Mintas Responds To PlayUp Lawsuit: ‘It Makes No Sense’

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Former PlayUp US chief Dr. Laila Mintas dismissed claims she sabotaged a potential $450 million sale of the company to crypto exchange FTX.

PlayUp made those claims in a lawsuit last month, and was subsequently granted a temporary restraining order against Mintas last week.

Mintas: PlayUp claims ‘make no sense’

However, in a statement sent to LSR, Mintas said “all the claims in the filing are wrong”:

“I am a major shareholder in PlayUp as of today and invested seven figures of my own savings into the company. It makes no sense that I would have made any of those comments that are quoted in the filing or tried to destroy a deal to sell PlayUp as I would have benefitted from that as well as all other shareholders.”

The lawsuit claims appear to be unverified. The filings are subject to ‘litigation privilege,’ meaning PlayUp cannot be sued over the contents.

Legal response forthcoming

Mintas still owns around 7.5% of the company despite leaving at the end of November.

She told LSR her lawyers were currently preparing a legal response to the suit.

Further, she said she could not comment on specific allegations because it would force her to “make negative comments about [PlayUp’s] Australian leadership.”

PlayUp US started ‘from scratch’

Mintas added: “Over the last two years, I built the PlayUp USA business from scratch, having been the US CEO of PlayUp and the only person on the ground for the first year and a half.

“I built a great team on the ground, got PlayUp US live in Colorado and New Jersey and got market access in many states which led to PlayUp USA often being called ‘the sleeping giant’ in our industry. My hard work has created a valuation of over $400 million alone because of the US market.”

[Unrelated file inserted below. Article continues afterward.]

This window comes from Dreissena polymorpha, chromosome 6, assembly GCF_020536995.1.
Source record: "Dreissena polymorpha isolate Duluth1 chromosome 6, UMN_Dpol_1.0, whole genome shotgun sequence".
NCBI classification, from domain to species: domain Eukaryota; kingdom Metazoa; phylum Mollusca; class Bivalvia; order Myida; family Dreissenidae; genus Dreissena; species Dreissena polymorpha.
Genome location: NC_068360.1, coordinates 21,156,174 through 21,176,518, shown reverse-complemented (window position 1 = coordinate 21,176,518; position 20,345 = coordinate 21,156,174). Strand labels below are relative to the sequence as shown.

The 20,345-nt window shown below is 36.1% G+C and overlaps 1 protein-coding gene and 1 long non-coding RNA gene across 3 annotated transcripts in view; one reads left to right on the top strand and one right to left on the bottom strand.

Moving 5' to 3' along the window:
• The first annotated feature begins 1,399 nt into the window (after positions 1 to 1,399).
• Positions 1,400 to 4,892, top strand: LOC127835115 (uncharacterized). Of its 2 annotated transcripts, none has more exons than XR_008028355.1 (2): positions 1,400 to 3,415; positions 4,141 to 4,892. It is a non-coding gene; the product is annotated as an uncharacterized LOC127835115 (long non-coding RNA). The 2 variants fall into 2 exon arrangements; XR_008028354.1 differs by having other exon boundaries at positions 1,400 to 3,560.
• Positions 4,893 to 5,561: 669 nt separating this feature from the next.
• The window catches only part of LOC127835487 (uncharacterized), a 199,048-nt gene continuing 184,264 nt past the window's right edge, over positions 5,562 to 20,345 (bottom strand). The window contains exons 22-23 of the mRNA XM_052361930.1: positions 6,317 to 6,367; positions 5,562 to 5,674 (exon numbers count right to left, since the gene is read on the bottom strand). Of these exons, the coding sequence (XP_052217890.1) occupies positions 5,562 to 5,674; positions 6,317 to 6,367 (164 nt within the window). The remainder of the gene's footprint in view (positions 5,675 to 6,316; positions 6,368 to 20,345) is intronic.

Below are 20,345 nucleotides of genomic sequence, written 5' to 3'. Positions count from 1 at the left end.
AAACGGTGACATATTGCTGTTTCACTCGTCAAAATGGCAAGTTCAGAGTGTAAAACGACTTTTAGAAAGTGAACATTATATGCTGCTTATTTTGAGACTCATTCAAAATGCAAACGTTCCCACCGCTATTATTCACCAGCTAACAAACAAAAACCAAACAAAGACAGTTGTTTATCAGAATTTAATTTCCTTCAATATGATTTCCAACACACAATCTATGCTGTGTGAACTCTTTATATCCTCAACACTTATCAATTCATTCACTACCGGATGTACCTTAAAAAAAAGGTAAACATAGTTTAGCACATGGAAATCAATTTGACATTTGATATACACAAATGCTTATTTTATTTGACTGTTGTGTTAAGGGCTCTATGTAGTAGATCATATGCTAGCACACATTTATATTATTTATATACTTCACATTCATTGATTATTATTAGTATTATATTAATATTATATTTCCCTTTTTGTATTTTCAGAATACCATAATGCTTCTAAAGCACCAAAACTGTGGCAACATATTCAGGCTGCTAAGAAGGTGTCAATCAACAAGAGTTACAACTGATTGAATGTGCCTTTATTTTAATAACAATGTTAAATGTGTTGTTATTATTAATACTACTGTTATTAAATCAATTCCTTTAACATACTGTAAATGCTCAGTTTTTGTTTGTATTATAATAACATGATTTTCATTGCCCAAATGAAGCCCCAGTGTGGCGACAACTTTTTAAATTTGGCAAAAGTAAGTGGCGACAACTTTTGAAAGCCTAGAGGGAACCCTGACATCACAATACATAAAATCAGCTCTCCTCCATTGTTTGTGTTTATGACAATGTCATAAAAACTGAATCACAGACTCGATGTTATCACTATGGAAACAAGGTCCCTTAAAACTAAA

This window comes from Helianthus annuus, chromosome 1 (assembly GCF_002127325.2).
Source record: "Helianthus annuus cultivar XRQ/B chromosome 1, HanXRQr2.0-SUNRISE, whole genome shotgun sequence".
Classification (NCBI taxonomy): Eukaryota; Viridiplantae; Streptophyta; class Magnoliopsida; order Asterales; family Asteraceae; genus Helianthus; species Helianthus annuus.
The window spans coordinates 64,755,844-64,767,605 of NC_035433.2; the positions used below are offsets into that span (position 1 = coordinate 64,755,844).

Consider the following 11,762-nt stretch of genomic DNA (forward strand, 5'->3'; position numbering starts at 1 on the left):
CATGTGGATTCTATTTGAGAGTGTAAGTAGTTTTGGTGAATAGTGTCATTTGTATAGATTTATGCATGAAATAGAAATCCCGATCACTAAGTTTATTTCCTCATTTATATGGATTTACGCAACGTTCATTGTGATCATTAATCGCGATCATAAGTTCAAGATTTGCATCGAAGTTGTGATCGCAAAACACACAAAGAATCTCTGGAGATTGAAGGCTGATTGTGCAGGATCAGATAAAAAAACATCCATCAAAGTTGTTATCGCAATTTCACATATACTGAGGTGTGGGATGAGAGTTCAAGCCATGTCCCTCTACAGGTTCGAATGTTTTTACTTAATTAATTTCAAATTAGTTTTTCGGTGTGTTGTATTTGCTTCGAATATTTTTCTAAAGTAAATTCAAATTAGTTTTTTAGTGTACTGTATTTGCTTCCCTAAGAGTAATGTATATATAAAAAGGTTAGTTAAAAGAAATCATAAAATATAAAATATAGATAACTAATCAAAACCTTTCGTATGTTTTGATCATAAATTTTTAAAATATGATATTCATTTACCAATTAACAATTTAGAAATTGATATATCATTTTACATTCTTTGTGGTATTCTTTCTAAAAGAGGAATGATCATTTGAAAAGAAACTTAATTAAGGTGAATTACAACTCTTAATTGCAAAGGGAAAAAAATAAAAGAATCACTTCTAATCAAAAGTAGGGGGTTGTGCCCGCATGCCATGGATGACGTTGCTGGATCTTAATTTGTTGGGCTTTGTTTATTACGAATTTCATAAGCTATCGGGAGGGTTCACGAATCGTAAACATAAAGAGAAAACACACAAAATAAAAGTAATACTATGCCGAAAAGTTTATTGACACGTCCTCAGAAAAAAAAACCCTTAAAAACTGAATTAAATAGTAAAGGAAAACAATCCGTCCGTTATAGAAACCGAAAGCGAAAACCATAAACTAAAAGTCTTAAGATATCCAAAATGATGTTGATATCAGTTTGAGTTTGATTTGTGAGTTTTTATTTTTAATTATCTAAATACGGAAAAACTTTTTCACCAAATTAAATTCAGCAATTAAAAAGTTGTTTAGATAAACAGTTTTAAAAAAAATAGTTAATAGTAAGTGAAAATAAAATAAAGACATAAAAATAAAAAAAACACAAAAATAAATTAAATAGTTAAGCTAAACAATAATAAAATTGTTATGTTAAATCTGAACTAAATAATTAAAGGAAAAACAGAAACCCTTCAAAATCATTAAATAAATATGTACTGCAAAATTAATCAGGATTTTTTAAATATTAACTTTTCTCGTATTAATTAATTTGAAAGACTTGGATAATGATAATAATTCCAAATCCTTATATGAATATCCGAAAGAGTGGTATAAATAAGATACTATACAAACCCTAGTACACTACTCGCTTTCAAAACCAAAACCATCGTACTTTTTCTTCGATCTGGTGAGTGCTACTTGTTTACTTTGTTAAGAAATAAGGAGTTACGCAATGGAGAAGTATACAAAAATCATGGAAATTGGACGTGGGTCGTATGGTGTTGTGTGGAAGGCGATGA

She said FTX had killed the takeover because of the operator’s Australian leadership rather than her intervention. Mintas said she had an email to prove that.

What next for PlayUp, Mintas?

The court schedule has been pushed back because process servers could not find Mintas. In asking for an extension, PlayUp noted it had “repeatedly attempted to serve [Mintas] at her last known address without success.”

On December 2, a process server went to Mintas’ Henderson, NV home and spoke to a male occupant who said he was “performing a home inspection.” He said Mintas was “believed to have moved to the Bahamas.”

PlayUp subsequently found the house had been put up for sale, per a court filing.

Mintas now has until December 27 to file a response. PlayUp can then reply by December 29, before a hearing in Las Vegas on January 3, 2022.

Previous legal dispute

This is not the first industry legal dispute involving Mintas. In January 2020, then-Bet.Works COO Quinton Singleton filed a lawsuit against Mintas and David Wang, then-chairwoman and CEO of Bet.Works, respectively.

The filing claimed Wang and Mintas carried out a “scheme of extortion and defamation” against Singleton. Specifically, the suit alleged Wang and Mintas tried to force Singleton to give up his ownership stake in Bet.Works “to enrich themselves”.

Bet.Works filed a countersuit and the case was ultimately settled out of court. Singleton kept his stake in the business, a person familiar with the case told LSR.